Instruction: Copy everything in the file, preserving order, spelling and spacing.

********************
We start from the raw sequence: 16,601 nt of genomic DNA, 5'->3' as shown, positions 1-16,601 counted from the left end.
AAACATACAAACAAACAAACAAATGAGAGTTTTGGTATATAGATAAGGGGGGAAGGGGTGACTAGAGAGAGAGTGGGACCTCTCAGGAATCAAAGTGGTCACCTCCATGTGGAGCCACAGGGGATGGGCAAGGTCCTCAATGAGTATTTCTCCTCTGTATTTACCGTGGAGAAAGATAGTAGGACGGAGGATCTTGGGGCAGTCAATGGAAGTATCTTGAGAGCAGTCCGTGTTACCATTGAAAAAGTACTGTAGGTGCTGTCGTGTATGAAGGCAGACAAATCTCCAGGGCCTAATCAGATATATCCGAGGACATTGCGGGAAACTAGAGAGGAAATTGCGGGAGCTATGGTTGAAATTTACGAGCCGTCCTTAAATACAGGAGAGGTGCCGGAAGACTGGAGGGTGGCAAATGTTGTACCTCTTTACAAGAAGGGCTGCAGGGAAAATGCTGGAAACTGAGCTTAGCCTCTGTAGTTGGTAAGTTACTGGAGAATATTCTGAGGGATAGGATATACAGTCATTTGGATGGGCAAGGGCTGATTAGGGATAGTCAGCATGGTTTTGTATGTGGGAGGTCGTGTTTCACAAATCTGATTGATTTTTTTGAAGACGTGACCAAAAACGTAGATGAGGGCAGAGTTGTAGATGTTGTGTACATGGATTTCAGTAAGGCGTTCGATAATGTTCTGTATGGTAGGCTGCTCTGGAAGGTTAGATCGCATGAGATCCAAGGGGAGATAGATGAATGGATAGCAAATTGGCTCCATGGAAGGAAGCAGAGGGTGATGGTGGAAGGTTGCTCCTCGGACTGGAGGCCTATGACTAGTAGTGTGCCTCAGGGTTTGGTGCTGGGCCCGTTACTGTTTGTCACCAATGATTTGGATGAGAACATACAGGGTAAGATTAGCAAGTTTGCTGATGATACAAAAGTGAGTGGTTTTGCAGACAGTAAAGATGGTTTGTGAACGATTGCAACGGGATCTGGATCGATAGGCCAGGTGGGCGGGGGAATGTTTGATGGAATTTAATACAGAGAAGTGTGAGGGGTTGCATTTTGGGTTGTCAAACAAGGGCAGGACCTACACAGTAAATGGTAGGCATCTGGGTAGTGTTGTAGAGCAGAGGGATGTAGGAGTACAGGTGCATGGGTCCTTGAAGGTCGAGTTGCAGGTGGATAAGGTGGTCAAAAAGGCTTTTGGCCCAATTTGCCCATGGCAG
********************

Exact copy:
We start from the raw sequence: 16,601 nt of genomic DNA, 5'->3' as shown, positions 1-16,601 counted from the left end.
AAACATACAAACAAACAAACAAATGAGAGTTTTGGTATATAGATAAGGGGGGAAGGGGTGACTAGAGAGAGAGTGGGACCTCTCAGGAATCAAAGTGGTCACCTCCATGTGGAGCCACAGGGGATGGGCAAGGTCCTCAATGAGTATTTCTCCTCTGTATTTACCGTGGAGAAAGATAGTAGGACGGAGGATCTTGGGGCAGTCAATGGAAGTATCTTGAGAGCAGTCCGTGTTACCATTGAAAAAGTACTGTAGGTGCTGTCGTGTATGAAGGCAGACAAATCTCCAGGGCCTAATCAGATATATCCGAGGACATTGCGGGAAACTAGAGAGGAAATTGCGGGAGCTATGGTTGAAATTTACGAGCCGTCCTTAAATACAGGAGAGGTGCCGGAAGACTGGAGGGTGGCAAATGTTGTACCTCTTTACAAGAAGGGCTGCAGGGAAAATGCTGGAAACTGAGCTTAGCCTCTGTAGTTGGTAAGTTACTGGAGAATATTCTGAGGGATAGGATATACAGTCATTTGGATGGGCAAGGGCTGATTAGGGATAGTCAGCATGGTTTTGTATGTGGGAGGTCGTGTTTCACAAATCTGATTGATTTTTTTGAAGACGTGACCAAAAACGTAGATGAGGGCAGAGTTGTAGATGTTGTGTACATGGATTTCAGTAAGGCGTTCGATAATGTTCTGTATGGTAGGCTGCTCTGGAAGGTTAGATCGCATGAGATCCAAGGGGAGATAGATGAATGGATAGCAAATTGGCTCCATGGAAGGAAGCAGAGGGTGATGGTGGAAGGTTGCTCCTCGGACTGGAGGCCTATGACTAGTAGTGTGCCTCAGGGTTTGGTGCTGGGCCCGTTACTGTTTGTCACCAATGATTTGGATGAGAACATACAGGGTAAGATTAGCAAGTTTGCTGATGATACAAAAGTGAGTGGTTTTGCAGACAGTAAAGATGGTTTGTGAACGATTGCAACGGGATCTGGATCGATAGGCCAGGTGGGCGGGGGAATGTTTGATGGAATTTAATACAGAGAAGTGTGAGGGGTTGCATTTTGGGTTGTCAAACAAGGGCAGGACCTACACAGTAAATGGTAGGCATCTGGGTAGTGTTGTAGAGCAGAGGGATGTAGGAGTACAGGTGCATGGGTCCTTGAAGGTCGAGTTGCAGGTGGATAAGGTGGTCAAAAAGGCTTTTGGCCCAATTTGCCCATGGCAG